Apache Arrow Ballista Distributed Query Engine

Clone this repo:
  1. 0d3a511 Add config to collect statistics, enable in TPC-H benchmark (#796) by Daniël Heres · 9 days ago main
  2. 01bcf7c Refine the ExecuteQuery grpc interface (#790) by yahoNanJing · 9 days ago
  3. 4e07e02 Remove the prometheus-metrics from the default feature (#788) by yahoNanJing · 9 days ago
  4. 2f0f27c Make last_seen_ts_threshold for getting alive executor at the scheduler side larger than the heartbeat time interval (#786) by yahoNanJing · 9 days ago
  5. 544af41 Remove redundant mod session_registry (#792) by yahoNanJing · 9 days ago

Ballista: Distributed SQL Query Engine, built on Apache Arrow

Ballista is a distributed SQL query engine powered by the Rust implementation of Apache Arrow and DataFusion.

If you are looking for documentation for a released version of Ballista, please refer to the Ballista User Guide.


Ballista implements a similar design to Apache Spark (particularly Spark SQL), but there are some key differences:

  • The choice of Rust as the main execution language avoids the overhead of GC pauses and results in deterministic processing times.
  • Ballista is designed from the ground up to use columnar data, enabling a number of efficiencies such as vectorized processing (SIMD) and efficient compression. Although Spark does have some columnar support, it is still largely row-based today.
  • The combination of Rust and Arrow provides excellent memory efficiency and memory usage can be 5x - 10x lower than Apache Spark in some cases, which means that more processing can fit on a single node, reducing the overhead of distributed compute.
  • The use of Apache Arrow as the memory model and network protocol means that data can be exchanged efficiently between executors using the Flight Protocol, and between clients and schedulers/executors using the Flight SQL Protocol


  • Supports HDFS as well as cloud object stores. S3 is supported today and GCS and Azure support is planned.
  • DataFrame and SQL APIs available from Python and Rust.
  • Clients can connect to a Ballista cluster using Flight SQL.
  • JDBC support via Arrow Flight SQL JDBC Driver
  • Scheduler web interface and REST UI for monitoring query progress and viewing query plans and metrics.
  • Support for Docker, Docker Compose, and Kubernetes deployment, as well as manual deployment on bare metal.


We run some simple benchmarks comparing Ballista with Apache Spark to track progress with performance optimizations. These are benchmarks derived from TPC-H and not official TPC-H benchmarks. These results are from running individual queries at scale factor 10 (10 GB) on a single node with a single executor and 24 concurrent tasks.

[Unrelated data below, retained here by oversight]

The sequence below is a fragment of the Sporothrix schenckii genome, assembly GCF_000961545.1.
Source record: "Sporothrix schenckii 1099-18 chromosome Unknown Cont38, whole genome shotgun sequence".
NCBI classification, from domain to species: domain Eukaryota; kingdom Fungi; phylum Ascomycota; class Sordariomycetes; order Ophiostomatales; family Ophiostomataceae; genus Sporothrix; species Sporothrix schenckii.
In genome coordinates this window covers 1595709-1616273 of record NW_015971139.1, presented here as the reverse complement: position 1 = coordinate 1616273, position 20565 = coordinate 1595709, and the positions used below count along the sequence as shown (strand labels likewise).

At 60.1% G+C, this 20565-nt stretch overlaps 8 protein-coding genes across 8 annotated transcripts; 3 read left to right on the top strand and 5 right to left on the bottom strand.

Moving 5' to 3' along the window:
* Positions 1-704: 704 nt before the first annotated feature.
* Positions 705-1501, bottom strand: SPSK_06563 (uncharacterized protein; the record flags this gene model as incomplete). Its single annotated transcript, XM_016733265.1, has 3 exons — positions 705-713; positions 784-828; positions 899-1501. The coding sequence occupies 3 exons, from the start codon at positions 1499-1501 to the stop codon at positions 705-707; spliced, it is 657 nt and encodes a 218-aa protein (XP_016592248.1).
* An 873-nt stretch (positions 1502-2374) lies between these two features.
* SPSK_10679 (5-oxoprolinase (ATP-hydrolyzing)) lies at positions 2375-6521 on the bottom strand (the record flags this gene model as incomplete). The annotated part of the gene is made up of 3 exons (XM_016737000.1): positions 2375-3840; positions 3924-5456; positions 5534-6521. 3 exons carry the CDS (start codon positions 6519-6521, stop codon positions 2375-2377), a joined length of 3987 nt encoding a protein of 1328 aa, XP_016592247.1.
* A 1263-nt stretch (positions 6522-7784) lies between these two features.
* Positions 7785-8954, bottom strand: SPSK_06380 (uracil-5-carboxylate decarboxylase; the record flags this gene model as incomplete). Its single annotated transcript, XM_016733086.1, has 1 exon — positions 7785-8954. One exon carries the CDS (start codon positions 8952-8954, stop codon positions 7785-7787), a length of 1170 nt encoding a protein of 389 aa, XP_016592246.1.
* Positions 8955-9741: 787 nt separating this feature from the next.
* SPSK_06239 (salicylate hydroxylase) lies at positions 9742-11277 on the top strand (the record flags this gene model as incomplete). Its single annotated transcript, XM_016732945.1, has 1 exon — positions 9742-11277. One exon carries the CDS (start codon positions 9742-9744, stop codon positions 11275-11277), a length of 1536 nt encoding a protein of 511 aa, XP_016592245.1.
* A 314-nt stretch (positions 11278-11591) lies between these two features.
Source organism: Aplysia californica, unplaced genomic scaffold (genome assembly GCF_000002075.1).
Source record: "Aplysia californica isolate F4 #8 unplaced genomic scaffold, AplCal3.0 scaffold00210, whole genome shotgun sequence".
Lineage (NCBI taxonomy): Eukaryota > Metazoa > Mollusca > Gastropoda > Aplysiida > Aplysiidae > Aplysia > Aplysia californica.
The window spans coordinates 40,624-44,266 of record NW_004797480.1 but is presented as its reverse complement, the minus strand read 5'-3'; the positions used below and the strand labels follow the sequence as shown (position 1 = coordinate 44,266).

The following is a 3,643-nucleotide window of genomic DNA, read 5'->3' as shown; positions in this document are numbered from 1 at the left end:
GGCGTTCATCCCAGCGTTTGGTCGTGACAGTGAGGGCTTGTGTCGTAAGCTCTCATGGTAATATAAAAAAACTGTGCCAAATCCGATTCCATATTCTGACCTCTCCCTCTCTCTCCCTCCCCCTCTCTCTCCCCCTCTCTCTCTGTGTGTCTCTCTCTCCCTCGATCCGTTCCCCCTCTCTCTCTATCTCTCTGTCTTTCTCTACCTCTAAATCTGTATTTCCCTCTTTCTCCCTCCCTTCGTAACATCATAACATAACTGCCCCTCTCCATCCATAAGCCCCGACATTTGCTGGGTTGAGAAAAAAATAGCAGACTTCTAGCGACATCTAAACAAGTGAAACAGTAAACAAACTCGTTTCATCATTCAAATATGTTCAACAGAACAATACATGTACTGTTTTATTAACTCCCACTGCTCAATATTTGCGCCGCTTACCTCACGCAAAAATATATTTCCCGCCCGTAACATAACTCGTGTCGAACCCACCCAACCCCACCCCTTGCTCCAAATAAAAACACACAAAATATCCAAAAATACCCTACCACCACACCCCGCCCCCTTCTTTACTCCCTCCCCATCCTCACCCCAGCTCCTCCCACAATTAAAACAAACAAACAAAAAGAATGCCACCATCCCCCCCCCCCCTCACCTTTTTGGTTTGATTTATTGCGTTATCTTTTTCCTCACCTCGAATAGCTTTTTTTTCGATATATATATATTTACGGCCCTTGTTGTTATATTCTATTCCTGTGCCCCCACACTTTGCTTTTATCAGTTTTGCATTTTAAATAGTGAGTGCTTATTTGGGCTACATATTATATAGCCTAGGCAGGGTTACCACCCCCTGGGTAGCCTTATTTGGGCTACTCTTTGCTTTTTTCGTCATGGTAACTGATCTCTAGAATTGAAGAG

The tracking issue for improving these results is #339.


Getting Started

The easiest way to get started is to run one of the standalone or distributed examples. After that, refer to the Getting Started Guide.

Project Status

Ballista supports a wide range of SQL, including CTEs, Joins, and Subqueries and can execute complex queries at scale.

Refer to the DataFusion SQL Reference for more information on supported SQL.

Ballista is maturing quickly and is now working towards being production ready. See the following roadmap for more details.


There is an excellent discussion in https://github.com/apache/arrow-ballista/issues/30 about the future of the project, and we encourage you to participate and add your feedback there if you are interested in using or contributing to Ballista.

The current focus is on the following items:

  • Make production ready
    • Shuffle file cleanup
      • Periodically (#185)
      • Add gRPC & REST interfaces for clients/UI to actively call the cleanup for a job or the whole system
    • Fill functional gaps between DataFusion and Ballista
    • Improve task scheduling and data exchange efficiency
    • Better error handling
      • Scheduler restart
    • Improve monitoring, logging, and metrics
    • Auto scaling support
    • Better configuration management
    • Support for multi-scheduler deployments. Initially for resiliency and fault tolerance but ultimately to support sharding for scalability and more efficient caching.
  • Shuffle improvement
    • Shuffle memory control (#320)
    • Improve shuffle IO to avoid producing too many files
    • Support sort-based shuffle
    • Support range partition
    • Support broadcast shuffle (#342)
  • Scheduler Improvements
    • All-at-once job task scheduling
    • Executor deployment grouping based on resource allocation
  • Cloud Support
    • Support Azure Blob Storage (#294)
    • Support Google Cloud Storage (#293)
  • Performance and scalability
    • Implement Adaptive Query Execution (#387)
    • Implement bubble execution (#408)
    • Improve benchmark results (#339)
  • Python Support
    • Support Python UDFs (#173)

Architecture Overview

There are currently no up-to-date architecture documents available. You can get a general overview of the architecture by watching the Ballista: Distributed Compute with Rust and Apache Arrow talk from the New York Open Statistical Programming Meetup (Feb 2021).

Contribution Guide

Please see the Contribution Guide for information about contributing to Ballista.